One of the huge bonuses of being a writer is meeting lots of other writers. With few exceptions, they tend to be delightful, interesting, funny people, and I’ve been lucky enough to get to know some well.
It can, however, lead to quite awkward interactions when you read one of their books (first novels are the worst offenders) that are highly autobiographical- you can end up knowing more about their sex lives, their inner lives, fears and joys than that of your very best friends. Occupational hazard. Any writer that says it’s all made up in their heads is telling, you know. A lie. Me included, obviously.
Anyway, that is why it has been such a lovely relief to have the pleasure of reading the first actual, non-fiction memoir of someone I actually know. Of everyone, I wouldn’t have expected it to be Stewart Lee, the very funny, but entirely modest stand up comedian. We’re not best mates, but I have known him for twenty years, and have always thought him absolutely brilliant, with a near- perfect knack for failing to become a giant success the first ninety five times it was offered to him.
He has a new book out, How I Escaped My Certain Fate. It’s not technically a memoir, it’s a deconstruction of his stand up, but there’s lots of personal stuff in it. But more importantly, it is totally brilliant. Almost uniquely amongst books by comedians, it is actually funny, rather than them showing off their ‘serious side’*.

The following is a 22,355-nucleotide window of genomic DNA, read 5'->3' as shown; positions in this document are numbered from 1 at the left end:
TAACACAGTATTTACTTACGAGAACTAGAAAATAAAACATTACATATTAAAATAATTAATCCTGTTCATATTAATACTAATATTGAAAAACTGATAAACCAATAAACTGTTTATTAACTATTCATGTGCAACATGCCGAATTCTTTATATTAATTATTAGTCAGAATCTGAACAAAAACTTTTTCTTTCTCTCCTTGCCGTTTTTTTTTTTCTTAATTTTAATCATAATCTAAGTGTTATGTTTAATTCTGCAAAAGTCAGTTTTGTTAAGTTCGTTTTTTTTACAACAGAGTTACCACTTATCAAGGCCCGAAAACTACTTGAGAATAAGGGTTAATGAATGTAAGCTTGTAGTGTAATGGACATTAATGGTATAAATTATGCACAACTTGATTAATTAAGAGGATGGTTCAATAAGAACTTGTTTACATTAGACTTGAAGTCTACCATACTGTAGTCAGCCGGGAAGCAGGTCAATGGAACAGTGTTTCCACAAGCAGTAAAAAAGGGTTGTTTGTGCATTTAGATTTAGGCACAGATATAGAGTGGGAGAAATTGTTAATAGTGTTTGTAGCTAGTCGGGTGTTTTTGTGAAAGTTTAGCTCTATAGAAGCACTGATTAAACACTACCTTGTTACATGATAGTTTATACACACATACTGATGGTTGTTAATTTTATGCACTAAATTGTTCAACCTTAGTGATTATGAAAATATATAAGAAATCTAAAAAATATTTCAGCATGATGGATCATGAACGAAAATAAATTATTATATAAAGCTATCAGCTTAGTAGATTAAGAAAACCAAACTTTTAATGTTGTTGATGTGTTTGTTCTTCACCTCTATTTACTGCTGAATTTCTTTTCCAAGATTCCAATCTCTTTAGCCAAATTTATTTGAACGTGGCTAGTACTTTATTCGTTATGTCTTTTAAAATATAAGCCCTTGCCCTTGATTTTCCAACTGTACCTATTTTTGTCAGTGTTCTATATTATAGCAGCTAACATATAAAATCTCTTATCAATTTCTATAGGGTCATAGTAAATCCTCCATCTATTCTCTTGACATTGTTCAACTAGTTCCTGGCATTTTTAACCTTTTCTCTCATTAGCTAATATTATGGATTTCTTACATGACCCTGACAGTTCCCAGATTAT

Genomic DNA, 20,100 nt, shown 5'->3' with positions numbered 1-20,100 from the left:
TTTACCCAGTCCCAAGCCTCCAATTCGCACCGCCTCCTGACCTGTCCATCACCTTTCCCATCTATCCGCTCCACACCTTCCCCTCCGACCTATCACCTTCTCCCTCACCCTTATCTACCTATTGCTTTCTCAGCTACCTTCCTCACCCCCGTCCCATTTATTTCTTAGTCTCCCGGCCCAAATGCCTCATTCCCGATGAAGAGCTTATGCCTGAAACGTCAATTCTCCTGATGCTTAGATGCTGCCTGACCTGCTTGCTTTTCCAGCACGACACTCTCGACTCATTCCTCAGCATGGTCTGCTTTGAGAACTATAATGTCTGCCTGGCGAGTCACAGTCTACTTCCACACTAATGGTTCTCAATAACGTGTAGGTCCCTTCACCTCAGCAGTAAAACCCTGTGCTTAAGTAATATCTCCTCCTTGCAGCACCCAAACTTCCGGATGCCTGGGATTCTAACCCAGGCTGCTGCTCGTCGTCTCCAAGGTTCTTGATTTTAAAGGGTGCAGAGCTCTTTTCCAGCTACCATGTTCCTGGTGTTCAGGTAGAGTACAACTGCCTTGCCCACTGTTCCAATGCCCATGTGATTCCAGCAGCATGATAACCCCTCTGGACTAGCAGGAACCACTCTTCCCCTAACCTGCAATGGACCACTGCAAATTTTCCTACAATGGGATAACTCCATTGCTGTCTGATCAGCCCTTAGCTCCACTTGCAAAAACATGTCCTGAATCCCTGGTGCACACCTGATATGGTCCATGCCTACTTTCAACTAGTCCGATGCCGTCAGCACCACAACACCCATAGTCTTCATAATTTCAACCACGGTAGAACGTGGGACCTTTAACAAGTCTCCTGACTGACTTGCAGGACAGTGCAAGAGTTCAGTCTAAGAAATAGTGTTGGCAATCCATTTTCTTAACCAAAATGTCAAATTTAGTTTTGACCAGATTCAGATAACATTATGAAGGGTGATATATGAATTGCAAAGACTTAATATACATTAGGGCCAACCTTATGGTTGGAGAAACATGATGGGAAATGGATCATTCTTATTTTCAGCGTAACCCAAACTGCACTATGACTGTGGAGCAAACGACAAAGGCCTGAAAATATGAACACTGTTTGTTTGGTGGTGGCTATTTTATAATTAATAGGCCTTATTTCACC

What he does is examine three of his stand up routines, and note how his influences, inspirations and ideas have built over the years, which sounds like it shouldn’t work, but truly does. Stew’s work happens to be comedy, but the book isn’t about how stand- up works, it’s about how thinking works. Having the comedy element just helps make the book hilarious, as well as incredibly interesting, and, most importantly, it’s a huge insight into what it’s like to live in someone else’s brain. Like all good writing should be, of course, whether you know the writer or not. Highly, HIGHLY recommended.
*the only exceptions ever to utterly rubbish books by stand- up comedians, and I have read them all, is Alexei Sayle, who is a very good writer indeed, and, irritatingly, The Gun Seller by Hugh Laurie, proving he can, in fact, do EVERYTHING IN THE WORLD.